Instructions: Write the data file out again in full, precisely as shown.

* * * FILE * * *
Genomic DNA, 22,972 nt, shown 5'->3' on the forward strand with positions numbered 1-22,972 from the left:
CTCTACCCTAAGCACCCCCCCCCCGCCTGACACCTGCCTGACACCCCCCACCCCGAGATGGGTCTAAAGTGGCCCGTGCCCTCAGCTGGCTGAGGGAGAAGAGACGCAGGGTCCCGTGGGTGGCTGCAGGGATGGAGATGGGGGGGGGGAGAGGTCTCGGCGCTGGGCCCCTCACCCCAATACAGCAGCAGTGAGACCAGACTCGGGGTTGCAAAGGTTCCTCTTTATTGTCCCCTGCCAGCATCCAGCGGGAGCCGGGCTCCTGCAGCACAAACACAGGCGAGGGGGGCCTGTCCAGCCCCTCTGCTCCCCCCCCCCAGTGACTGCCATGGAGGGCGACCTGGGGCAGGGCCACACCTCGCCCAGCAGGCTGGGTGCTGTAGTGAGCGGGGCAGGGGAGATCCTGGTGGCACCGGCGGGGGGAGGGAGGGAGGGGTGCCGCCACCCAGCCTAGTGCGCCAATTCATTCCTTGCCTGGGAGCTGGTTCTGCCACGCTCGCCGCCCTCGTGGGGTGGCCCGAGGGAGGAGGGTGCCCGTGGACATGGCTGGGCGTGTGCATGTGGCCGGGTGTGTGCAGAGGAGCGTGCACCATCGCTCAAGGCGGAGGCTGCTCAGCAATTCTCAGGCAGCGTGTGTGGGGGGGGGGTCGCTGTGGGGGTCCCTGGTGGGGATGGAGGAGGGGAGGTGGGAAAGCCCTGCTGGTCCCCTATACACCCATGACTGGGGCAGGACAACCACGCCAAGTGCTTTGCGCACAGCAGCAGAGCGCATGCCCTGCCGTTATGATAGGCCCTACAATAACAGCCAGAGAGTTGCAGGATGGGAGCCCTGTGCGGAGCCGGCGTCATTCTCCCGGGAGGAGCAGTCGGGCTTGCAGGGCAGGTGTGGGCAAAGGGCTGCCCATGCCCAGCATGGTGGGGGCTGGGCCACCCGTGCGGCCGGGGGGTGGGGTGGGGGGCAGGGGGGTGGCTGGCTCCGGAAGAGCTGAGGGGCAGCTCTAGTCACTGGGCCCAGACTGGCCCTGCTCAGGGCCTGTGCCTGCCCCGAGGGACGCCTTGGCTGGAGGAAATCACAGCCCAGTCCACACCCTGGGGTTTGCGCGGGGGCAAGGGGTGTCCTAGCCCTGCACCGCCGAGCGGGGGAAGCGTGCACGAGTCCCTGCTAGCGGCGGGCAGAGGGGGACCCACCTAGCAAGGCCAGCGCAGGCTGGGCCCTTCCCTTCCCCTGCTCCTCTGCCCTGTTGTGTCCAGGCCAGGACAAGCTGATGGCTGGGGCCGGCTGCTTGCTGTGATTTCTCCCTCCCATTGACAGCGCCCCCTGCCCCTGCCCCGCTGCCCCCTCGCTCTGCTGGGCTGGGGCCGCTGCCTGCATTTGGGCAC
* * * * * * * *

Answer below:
Genomic DNA, 22,972 nt, shown 5'->3' on the forward strand with positions numbered 1-22,972 from the left:
CTCTACCCTAAGCACCCCCCCCCCGCCTGACACCTGCCTGACACCCCCCACCCCGAGATGGGTCTAAAGTGGCCCGTGCCCTCAGCTGGCTGAGGGAGAAGAGACGCAGGGTCCCGTGGGTGGCTGCAGGGATGGAGATGGGGGGGGGGAGAGGTCTCGGCGCTGGGCCCCTCACCCCAATACAGCAGCAGTGAGACCAGACTCGGGGTTGCAAAGGTTCCTCTTTATTGTCCCCTGCCAGCATCCAGCGGGAGCCGGGCTCCTGCAGCACAAACACAGGCGAGGGGGGCCTGTCCAGCCCCTCTGCTCCCCCCCCCCAGTGACTGCCATGGAGGGCGACCTGGGGCAGGGCCACACCTCGCCCAGCAGGCTGGGTGCTGTAGTGAGCGGGGCAGGGGAGATCCTGGTGGCACCGGCGGGGGGAGGGAGGGAGGGGTGCCGCCACCCAGCCTAGTGCGCCAATTCATTCCTTGCCTGGGAGCTGGTTCTGCCACGCTCGCCGCCCTCGTGGGGTGGCCCGAGGGAGGAGGGTGCCCGTGGACATGGCTGGGCGTGTGCATGTGGCCGGGTGTGTGCAGAGGAGCGTGCACCATCGCTCAAGGCGGAGGCTGCTCAGCAATTCTCAGGCAGCGTGTGTGGGGGGGGGGTCGCTGTGGGGGTCCCTGGTGGGGATGGAGGAGGGGAGGTGGGAAAGCCCTGCTGGTCCCCTATACACCCATGACTGGGGCAGGACAACCACGCCAAGTGCTTTGCGCACAGCAGCAGAGCGCATGCCCTGCCGTTATGATAGGCCCTACAATAACAGCCAGAGAGTTGCAGGATGGGAGCCCTGTGCGGAGCCGGCGTCATTCTCCCGGGAGGAGCAGTCGGGCTTGCAGGGCAGGTGTGGGCAAAGGGCTGCCCATGCCCAGCATGGTGGGGGCTGGGCCACCCGTGCGGCCGGGGGGTGGGGTGGGGGGCAGGGGGGTGGCTGGCTCCGGAAGAGCTGAGGGGCAGCTCTAGTCACTGGGCCCAGACTGGCCCTGCTCAGGGCCTGTGCCTGCCCCGAGGGACGCCTTGGCTGGAGGAAATCACAGCCCAGTCCACACCCTGGGGTTTGCGCGGGGGCAAGGGGTGTCCTAGCCCTGCACCGCCGAGCGGGGGAAGCGTGCACGAGTCCCTGCTAGCGGCGGGCAGAGGGGGACCCACCTAGCAAGGCCAGCGCAGGCTGGGCCCTTCCCTTCCCCTGCTCCTCTGCCCTGTTGTGTCCAGGCCAGGACAAGCTGATGGCTGGGGCCGGCTGCTTGCTGTGATTTCTCCCTCCCATTGACAGCGCCCCCTGCCCCTGCCCCGCTGCCCCCTCGCTCTGCTGGGCTGGGGCCGCTGCCTGCATTTGGGCAC